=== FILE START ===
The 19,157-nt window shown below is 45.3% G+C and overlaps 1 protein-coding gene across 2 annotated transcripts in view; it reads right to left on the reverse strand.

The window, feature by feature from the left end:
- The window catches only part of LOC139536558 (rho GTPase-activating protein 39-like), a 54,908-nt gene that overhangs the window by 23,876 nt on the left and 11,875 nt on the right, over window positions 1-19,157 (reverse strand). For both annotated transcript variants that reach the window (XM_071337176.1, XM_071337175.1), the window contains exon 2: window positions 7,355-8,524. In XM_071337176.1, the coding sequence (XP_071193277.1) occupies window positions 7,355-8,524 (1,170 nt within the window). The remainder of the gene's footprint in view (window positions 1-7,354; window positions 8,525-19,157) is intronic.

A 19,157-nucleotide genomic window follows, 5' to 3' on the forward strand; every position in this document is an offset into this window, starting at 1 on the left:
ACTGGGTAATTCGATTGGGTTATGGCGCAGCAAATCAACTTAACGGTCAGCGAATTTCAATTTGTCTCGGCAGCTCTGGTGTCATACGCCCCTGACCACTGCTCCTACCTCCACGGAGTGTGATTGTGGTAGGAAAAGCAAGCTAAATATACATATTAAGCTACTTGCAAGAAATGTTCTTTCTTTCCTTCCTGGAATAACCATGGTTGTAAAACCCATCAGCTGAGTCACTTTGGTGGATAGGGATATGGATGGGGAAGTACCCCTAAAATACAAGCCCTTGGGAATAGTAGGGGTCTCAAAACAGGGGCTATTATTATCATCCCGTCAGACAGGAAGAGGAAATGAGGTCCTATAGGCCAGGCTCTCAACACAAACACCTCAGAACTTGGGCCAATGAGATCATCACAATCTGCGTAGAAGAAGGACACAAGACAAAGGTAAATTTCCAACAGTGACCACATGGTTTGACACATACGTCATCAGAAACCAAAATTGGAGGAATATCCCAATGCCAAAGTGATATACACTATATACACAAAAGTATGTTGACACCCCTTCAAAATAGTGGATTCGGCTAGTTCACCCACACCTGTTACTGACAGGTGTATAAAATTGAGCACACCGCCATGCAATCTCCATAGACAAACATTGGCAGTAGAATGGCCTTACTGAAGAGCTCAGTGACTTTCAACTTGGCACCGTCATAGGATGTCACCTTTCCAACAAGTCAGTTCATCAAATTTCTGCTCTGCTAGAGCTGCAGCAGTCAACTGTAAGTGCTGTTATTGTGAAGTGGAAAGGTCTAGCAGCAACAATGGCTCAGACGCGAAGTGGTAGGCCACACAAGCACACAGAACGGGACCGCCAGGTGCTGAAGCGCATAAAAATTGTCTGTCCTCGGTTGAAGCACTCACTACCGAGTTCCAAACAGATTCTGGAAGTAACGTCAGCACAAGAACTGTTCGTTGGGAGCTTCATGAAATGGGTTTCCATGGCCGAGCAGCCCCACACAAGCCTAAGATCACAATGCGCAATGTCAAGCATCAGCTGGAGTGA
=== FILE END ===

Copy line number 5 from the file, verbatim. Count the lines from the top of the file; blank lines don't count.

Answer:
ACTGGGTAATTCGATTGGGTTATGGCGCAGCAAATCAACTTAACGGTCAGCGAATTTCAATTTGTCTCGGCAGCTCTGGTGTCATACGCCCCTGACCACTGCTCCTACCTCCACGGAGTGTGATTGTGGTAGGAAAAGCAAGCTAAATATACATATTAAGCTACTTGCAAGAAATGTTCTTTCTTTCCTTCCTGGAATAACCATGGTTGTAAAACCCATCAGCTGAGTCACTTTGGTGGATAGGGATATGGATGGGGAAGTACCCCTAAAATACAAGCCCTTGGGAATAGTAGGGGTCTCAAAACAGGGGCTATTATTATCATCCCGTCAGACAGGAAGAGGAAATGAGGTCCTATAGGCCAGGCTCTCAACACAAACACCTCAGAACTTGGGCCAATGAGATCATCACAATCTGCGTAGAAGAAGGACACAAGACAAAGGTAAATTTCCAACAGTGACCACATGGTTTGACACATACGTCATCAGAAACCAAAATTGGAGGAATATCCCAATGCCAAAGTGATATACACTATATACACAAAAGTATGTTGACACCCCTTCAAAATAGTGGATTCGGCTAGTTCACCCACACCTGTTACTGACAGGTGTATAAAATTGAGCACACCGCCATGCAATCTCCATAGACAAACATTGGCAGTAGAATGGCCTTACTGAAGAGCTCAGTGACTTTCAACTTGGCACCGTCATAGGATGTCACCTTTCCAACAAGTCAGTTCATCAAATTTCTGCTCTGCTAGAGCTGCAGCAGTCAACTGTAAGTGCTGTTATTGTGAAGTGGAAAGGTCTAGCAGCAACAATGGCTCAGACGCGAAGTGGTAGGCCACACAAGCACACAGAACGGGACCGCCAGGTGCTGAAGCGCATAAAAATTGTCTGTCCTCGGTTGAAGCACTCACTACCGAGTTCCAAACAGATTCTGGAAGTAACGTCAGCACAAGAACTGTTCGTTGGGAGCTTCATGAAATGGGTTTCCATGGCCGAGCAGCCCCACACAAGCCTAAGATCACAATGCGCAATGTCAAGCATCAGCTGGAGTGA